The International Labour Organization estimates that forced labor and human trafficking is a $150 billion industry worldwide. The Counter-Trafficking Data Collaborative (CTDC) has identified 172 countries where exploitation occurs and currently, the CTDC has 91,416 individual cases. This multi-billion-dollar industry denies freedom to 24.9 million people around the world. That’s one human too many.
There are 40.3 million victims of human trafficking, globally, at any time.
For me, human trafficking is a topic that hits close to home, so I decided to put my love of programming to use and take a creative approach to find and analyze data.
The CDTC has a global data set that you can download directly from their website. Use the HTTP procedure to invoke a web service, such as the CTDC website, to issue a request to download the CSV file.
filename ctdc temp;
Then, I used the IMPORT procedure to import the external CSV data file (ctdc) to a SAS data set, Work.HumanTrafficking.
proc import file=ctdc
Once I import the CSV file and can access the data set, it's time to clean up the data. Use conditional statements, such as IF-THEN statements to clean up the data. In this example, I used the IF-THEN statements to reassign the values of -99 to Unknown. The IMPORT procedure assigns formats and informats during the import of the CSV file. Use the FORMAT and INFORMAT statement to remove all assigned formats and informats.
if gender = "-99" then gender ='Unknown';
if ageBroad = "-99" then ageBroad = 'Unknown';
TIP: You can use the CONTENTS procedure to verify that your informats and formats have been removed.
Now, I can begin analyzing the data that I have in front of me. I wanted to find out the number of Males and Females that are trafficked globally, based on the CTDC data set. Keep in mind that the data sets that are available are often not fully complete because a lot of the times some of these crimes are not reported.
Use the FREQ procedure to determine the frequency count for Male, Female, and Unknown.
proc freq data=work.trafficking;
tables Gender / norow nocum nocol;
I used the NOROW, NOCUM, and NOCOL options to remove the row frequency, cumulative frequency, and column frequency.
Output: FREQ Procedure
My analysis shows that globally, approximately 73% of trafficked victims are females, and 26% are males.
I wanted to use this information to find out the distribution of gender with age ranges, for example how many male victims are identified in the 18-20 age range? Use the TABLES statement in the FREQ procedure to create a two-way table.
proc freq data=work.trafficking;
tables Gender*ageBroad / norow nocum nocol;
Output: FREQ Procedure
Based on my analysis, the most trafficked age range for females is 9-17 while for males it is 30-38.
Use the SGPLOT procedure to visualize the data.
title 'Trafficking Victims By Age Range';
proc sgplot data=work.trafficking;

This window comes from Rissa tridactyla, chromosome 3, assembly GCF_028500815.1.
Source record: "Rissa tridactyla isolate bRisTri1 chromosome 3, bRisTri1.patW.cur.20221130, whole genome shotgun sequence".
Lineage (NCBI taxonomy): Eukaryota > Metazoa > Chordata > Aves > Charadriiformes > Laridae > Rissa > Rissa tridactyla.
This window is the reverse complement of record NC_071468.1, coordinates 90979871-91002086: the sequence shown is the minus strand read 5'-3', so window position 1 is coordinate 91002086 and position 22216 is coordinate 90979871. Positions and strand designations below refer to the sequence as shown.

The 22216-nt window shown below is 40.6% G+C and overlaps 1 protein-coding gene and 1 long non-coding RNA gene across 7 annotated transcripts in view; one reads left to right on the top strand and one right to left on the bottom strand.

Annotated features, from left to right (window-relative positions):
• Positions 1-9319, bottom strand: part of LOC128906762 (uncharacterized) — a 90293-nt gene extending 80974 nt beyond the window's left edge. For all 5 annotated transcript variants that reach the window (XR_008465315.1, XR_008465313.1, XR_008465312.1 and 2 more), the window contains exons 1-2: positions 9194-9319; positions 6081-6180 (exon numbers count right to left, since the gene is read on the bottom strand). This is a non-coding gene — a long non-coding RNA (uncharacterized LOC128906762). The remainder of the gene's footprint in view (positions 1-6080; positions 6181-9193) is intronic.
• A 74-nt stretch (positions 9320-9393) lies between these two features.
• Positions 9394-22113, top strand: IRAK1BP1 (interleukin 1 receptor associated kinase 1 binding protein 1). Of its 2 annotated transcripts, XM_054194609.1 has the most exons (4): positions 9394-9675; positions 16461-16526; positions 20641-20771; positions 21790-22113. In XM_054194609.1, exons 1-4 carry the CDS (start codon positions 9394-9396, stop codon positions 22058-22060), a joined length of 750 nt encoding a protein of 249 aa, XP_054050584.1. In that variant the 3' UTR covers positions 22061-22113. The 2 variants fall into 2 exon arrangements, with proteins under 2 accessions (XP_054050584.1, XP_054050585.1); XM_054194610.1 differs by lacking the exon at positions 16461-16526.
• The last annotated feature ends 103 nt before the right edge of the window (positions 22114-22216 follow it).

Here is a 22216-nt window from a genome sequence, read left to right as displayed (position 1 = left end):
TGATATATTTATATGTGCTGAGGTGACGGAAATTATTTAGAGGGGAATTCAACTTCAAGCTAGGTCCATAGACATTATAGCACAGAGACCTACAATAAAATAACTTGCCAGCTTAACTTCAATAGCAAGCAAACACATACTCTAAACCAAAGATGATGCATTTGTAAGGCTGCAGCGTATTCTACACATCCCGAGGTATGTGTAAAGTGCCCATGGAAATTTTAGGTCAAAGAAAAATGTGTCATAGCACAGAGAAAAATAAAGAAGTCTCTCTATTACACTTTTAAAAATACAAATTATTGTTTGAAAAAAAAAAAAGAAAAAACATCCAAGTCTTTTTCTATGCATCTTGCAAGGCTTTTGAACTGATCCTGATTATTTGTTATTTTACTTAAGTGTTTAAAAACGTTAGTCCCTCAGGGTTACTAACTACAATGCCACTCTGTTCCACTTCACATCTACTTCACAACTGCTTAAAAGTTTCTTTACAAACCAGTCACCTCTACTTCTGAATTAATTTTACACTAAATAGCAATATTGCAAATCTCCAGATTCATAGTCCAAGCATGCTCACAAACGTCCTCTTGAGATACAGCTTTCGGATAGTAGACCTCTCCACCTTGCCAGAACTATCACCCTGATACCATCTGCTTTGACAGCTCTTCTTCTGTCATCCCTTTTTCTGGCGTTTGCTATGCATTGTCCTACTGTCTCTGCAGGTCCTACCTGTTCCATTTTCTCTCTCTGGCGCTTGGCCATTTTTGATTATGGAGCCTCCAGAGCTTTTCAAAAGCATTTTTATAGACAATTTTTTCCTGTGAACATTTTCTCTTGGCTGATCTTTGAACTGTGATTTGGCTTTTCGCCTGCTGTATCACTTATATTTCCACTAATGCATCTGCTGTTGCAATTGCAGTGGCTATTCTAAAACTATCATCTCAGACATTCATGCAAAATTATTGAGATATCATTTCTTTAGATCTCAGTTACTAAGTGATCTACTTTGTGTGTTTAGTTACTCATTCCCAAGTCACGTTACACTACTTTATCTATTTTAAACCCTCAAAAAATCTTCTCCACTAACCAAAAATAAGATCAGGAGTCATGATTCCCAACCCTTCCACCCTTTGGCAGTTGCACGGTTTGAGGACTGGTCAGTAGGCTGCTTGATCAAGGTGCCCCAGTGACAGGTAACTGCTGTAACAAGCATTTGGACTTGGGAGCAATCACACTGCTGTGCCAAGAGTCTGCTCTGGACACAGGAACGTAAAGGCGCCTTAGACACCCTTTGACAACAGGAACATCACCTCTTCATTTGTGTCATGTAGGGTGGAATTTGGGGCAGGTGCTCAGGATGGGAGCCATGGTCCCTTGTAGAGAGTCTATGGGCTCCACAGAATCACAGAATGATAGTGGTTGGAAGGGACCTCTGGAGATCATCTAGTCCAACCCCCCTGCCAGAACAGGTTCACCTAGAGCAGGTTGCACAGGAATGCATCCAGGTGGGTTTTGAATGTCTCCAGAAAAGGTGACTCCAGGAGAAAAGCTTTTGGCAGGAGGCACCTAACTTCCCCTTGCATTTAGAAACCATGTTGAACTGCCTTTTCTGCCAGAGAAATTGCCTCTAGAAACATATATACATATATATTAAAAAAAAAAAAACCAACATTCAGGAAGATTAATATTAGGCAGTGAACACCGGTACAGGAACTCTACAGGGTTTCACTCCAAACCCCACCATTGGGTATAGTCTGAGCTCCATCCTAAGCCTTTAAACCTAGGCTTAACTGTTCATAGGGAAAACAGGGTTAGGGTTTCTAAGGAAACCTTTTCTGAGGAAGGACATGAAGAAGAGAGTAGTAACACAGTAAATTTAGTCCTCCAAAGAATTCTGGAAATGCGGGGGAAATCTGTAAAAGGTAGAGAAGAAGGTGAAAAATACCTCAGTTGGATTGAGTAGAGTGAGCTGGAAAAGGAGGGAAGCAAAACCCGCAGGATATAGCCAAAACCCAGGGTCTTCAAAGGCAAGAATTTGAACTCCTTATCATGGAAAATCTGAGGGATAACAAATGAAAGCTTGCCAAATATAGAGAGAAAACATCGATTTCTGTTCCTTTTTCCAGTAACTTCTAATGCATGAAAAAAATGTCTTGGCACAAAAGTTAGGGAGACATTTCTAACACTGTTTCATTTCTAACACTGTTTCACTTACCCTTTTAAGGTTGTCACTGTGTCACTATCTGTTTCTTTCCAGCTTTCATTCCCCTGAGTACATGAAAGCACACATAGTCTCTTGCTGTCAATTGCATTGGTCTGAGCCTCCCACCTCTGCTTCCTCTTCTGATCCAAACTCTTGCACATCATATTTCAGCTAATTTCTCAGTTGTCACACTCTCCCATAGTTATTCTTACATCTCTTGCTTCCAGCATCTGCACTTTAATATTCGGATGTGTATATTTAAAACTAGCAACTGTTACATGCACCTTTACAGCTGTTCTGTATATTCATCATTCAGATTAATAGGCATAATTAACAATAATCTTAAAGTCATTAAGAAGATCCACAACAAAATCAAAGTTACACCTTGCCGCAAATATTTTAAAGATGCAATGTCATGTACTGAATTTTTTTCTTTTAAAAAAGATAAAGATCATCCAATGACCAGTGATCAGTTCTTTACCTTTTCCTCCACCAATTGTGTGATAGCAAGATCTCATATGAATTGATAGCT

vbar ageBroad / stat=freq group=Gender ;
Output: Trafficking Victims by Age Range (SGPLOT)
While looking at this data and just seeing how global the human trafficking issue truly is, I was curious to see what types of exploitation occurs the most in what parts of the world. To do so, I used DATA step to prepare my data first. Use the RENAME statement to rename the variable CountryofExploitation to ID. I also used a conditional statement (IF-THEN) to reassign the -99 value for the variable, typeofExploitConcatenated to Other.
if typeofExploitConcatenated='-99' then typeofExploitConcatenated='Other';
Now, use the SGMAP procedure to create a world map using typeofExploitConcatenated variable as the variable to populate the map with.
title1 "Trafficking by Country";
proc sgmap maprespdata=maptrafficking mapdata=mapsgfk.world;
choromap typeOfExploitConcatenated / id=ID;
Output: Trafficking by Country (SGMAP)
Based on this visualization you can see that in North America most of the exploitation that occurs, based on the CTDC data, is for sexual exploitation.
Human trafficking is not just something that happens in faraway countries-it is in our own backyards. In my home state of North Carolina, one of the biggest hubs for human trafficking in Charlotte, NC. That’s only 3 hours away from where I live.
I’m writing this post to draw attention to how technologies such as machine learning and AI can help foster a change in the world. We can grow towards a society that protects everyone and works to eradicate such awful industries where we exploit people for personal gain.
If you are eager to learn more about how we can use data analytics to solve a global problem such as human trafficking, check out the following blogs:
Recognizing potential red flags and knowing the indicators of human trafficking is a key step in identifying more victims and helping them find the assistance they need. To request help or report suspected human trafficking, call the National Human Trafficking Hotline at 1-888-373-7888 or text "help" to BeFree (233733).
Counter-Trafficking Data Collaborative (CTDC). (n.d.). Retrieved January 29, 2020, from https://www.ctdatacollaborative.org/download-global-dataset.
Polaris (n.d.). Retrieved January 29, 2020 from https://polarisproject.org
The early bird rate has been extended! Register by March 18 for just $695 - $100 off the standard rate.
Check out the agenda and get ready for a jam-packed event featuring workshops, super demos, breakout sessions, roundtables, inspiring keynotes and incredible networking events.
Data Literacy is for all, even absolute beginners. Jump on board with this free e-learning and boost your career prospects.